by Charlotte E. Thompson, M.D., author of Grandparenting a Child with Special Needs
With the hustle and bustle of the holidays, parents often turn to the grandparents for help with their children. Then if grandparents have part- or full-time care of their grandchildren, the holidays can make the days extra busy, so fatigue becomes a real problem. Grandparents with medical problems have to be particularly careful that they don’t get overwhelmed.
Many parents and grandparents try to do lots of holiday shopping, have several holiday parities to attend and also might want to have a holiday party of their own. How do you accomplish all of this? I think the answer is that no one can do it all and you have to make conscious decisions about what is absolutely necessary and what you can omit.
I am a great list maker and by listing things in the order of importance a list can be very helpful. Of course if you are the caretaker, your very first priority should be the safety of your grandchildren. Remember that some holiday decorations are not safe. I would be particularly careful about candles and poisonous plants. Some Christmas holly, mistletoe, and other plants are poisonous. (The Internet or a gardening shop should be able to tell you which plants should not be around small children.) Breakable, special ornaments should be put away if there are small children or if a child with special needs gets out of hand.
A child with autism may find the holidays particularly difficult and meltdowns may be more frequent, as his or her routine is upset. You may need to find an extra pair of hands to help, as a near-by teenager or a college student home on vacation. If you are having a party in your home, you want to be sure someone is keeping their eyes on little children. They can quickly get into trouble. The other thing to be careful about is buying toys that are breakable or dangerous. Be sure that there are no sharp edges on the toys and no little pieces which can be pulled off. Little children will swallow anything. Books are my favorite gifts to give grandchildren of all ages.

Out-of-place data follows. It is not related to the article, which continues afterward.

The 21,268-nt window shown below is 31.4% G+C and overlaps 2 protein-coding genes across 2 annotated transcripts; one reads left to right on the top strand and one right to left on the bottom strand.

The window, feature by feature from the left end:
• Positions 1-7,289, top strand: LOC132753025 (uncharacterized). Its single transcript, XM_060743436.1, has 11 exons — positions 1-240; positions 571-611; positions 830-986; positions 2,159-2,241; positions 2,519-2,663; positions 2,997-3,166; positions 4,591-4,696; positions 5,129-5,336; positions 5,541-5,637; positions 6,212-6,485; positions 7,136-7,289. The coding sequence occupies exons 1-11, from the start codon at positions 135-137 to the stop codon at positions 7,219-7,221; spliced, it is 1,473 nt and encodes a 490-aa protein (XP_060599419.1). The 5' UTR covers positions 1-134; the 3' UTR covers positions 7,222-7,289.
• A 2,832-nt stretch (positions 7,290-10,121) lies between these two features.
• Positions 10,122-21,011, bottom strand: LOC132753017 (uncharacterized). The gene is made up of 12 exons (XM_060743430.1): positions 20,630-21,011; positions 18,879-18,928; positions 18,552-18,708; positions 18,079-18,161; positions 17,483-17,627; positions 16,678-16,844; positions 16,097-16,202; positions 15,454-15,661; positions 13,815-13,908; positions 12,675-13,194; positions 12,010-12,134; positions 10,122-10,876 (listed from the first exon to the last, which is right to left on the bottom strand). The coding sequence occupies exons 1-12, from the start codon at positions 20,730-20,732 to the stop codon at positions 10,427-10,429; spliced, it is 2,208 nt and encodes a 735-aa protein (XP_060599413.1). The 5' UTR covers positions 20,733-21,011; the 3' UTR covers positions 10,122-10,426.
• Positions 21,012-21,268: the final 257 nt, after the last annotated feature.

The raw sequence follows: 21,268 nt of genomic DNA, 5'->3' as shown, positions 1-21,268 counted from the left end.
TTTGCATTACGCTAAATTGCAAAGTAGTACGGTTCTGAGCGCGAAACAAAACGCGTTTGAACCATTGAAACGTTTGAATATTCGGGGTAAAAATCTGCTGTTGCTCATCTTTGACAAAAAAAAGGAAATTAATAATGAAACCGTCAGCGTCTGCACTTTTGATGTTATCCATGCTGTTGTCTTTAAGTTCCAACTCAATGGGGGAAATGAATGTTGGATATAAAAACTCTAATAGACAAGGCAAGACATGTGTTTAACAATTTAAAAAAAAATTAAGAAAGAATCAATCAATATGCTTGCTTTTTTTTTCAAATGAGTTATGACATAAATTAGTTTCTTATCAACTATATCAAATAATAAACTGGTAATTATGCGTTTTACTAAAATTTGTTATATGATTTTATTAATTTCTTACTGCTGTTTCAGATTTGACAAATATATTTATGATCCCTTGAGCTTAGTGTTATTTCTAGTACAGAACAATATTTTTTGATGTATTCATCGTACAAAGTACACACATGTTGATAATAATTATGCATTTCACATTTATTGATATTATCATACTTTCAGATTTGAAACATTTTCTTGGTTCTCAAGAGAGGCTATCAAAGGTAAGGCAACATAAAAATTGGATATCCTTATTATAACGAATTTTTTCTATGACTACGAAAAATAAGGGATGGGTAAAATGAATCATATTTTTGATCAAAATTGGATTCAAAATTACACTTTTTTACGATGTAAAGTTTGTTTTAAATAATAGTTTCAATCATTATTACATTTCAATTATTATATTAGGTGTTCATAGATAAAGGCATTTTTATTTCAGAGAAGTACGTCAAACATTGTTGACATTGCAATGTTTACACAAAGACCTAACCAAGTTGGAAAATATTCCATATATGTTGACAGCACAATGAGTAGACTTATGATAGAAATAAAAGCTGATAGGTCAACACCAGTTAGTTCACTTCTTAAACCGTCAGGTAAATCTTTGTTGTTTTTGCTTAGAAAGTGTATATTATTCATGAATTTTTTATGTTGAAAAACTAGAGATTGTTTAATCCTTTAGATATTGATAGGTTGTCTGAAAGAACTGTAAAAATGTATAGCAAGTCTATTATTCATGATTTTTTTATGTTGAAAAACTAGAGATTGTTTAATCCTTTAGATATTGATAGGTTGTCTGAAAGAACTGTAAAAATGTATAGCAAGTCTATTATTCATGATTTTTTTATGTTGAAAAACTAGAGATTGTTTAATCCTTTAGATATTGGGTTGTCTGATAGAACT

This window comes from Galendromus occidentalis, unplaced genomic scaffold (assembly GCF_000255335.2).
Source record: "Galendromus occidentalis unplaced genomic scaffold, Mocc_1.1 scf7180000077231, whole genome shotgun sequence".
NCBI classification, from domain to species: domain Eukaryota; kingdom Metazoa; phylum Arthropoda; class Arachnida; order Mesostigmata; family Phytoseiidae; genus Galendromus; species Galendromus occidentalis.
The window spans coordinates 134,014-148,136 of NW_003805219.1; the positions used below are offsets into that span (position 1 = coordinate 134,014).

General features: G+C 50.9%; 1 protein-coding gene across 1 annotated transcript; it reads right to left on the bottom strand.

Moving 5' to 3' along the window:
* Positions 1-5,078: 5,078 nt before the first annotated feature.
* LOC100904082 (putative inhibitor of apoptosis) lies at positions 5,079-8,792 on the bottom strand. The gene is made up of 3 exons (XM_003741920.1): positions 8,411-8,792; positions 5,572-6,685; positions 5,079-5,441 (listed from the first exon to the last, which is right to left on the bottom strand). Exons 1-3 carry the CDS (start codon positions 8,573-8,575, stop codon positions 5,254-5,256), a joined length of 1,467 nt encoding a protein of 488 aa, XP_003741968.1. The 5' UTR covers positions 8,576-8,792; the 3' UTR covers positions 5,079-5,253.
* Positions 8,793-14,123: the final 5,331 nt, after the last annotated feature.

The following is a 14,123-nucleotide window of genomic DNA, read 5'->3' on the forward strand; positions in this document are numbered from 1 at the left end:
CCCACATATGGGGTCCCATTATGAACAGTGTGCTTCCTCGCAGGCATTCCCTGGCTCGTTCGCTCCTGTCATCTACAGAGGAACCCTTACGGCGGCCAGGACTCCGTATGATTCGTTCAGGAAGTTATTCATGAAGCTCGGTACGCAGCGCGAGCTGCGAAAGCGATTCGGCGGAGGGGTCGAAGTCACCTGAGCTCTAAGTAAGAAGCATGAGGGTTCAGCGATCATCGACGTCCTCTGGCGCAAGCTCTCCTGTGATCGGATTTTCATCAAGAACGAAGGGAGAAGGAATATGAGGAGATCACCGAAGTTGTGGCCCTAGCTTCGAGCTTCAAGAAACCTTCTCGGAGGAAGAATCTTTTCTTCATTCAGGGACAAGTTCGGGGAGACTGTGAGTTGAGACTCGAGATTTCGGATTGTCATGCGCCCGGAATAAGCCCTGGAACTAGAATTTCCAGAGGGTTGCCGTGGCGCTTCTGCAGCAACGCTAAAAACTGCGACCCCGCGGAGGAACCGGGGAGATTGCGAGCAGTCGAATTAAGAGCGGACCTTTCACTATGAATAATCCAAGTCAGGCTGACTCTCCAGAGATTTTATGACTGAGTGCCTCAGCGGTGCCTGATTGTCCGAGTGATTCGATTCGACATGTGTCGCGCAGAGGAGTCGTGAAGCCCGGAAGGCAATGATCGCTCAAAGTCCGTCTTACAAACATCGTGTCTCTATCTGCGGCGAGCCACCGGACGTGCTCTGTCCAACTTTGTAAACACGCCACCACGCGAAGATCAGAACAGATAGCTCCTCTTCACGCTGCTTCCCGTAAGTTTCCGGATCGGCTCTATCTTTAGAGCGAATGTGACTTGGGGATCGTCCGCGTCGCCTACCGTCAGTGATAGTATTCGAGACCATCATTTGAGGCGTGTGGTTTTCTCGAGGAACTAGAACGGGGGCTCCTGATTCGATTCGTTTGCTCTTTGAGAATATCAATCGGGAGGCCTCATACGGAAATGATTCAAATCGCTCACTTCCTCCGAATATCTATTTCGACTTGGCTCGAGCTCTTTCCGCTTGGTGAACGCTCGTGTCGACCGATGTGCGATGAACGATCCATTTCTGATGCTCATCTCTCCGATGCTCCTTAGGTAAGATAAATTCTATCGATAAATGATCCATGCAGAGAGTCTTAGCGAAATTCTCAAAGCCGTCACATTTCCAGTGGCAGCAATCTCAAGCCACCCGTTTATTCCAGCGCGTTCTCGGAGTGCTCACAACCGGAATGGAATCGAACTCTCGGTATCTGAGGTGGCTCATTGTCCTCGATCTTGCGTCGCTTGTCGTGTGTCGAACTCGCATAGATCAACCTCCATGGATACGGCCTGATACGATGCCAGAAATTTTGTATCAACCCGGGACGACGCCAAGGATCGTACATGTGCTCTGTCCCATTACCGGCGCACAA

One of the special things about holidays my children and grandchildren have always loved are traditions which are repeated each year. Perhaps your grandchildren like going to a special place, seeing the Nutcracker Ballet, making Christmas cookies or other holiday treats. When my son was divorced and became the primary parent, I started putting together a calendar with pictures of the children and their father appropriate for each month. These calendars can be made quite inexpensively and a copy shop should be able to do one for you.
Another idea is to have a party for your friends combined with a party for their grandchildren. When my children were growing up and I gave a holiday party, I would also invite my friends’ children and my two children loved being host and hostess. We had a small house but it was warm and big enough to set up games, fun food, and refreshments in the garden. You could have your grandchildren make party invitations to send ahead of time to their friends and also decorate paper napkins, a paper table cloth, and make party favors. Your grandchildren could probably come up with some other very creative ideas. The party could also have a theme. If you life in an apartment complex with a party room, it could be reserved ahead of time and the two parties could be held in different parts of the room.
There are many other traditions you can establish and these will be long remembered by your grandchildren.
Read Charlotte’s blog post for Grandparents’ Day 2010.
Charlotte E.Thompson M.D. is a pediatrician and specialist in children’s muscle diseases. She founded and directed the Center for Handicapped Children in San Fransisco for 23 years and has worked as a consultant for six pediatric neuromuscular programs. She is a mother of two and a grandmother and lives in California.
Copyright © Jessica Kingsley Publishers 2010.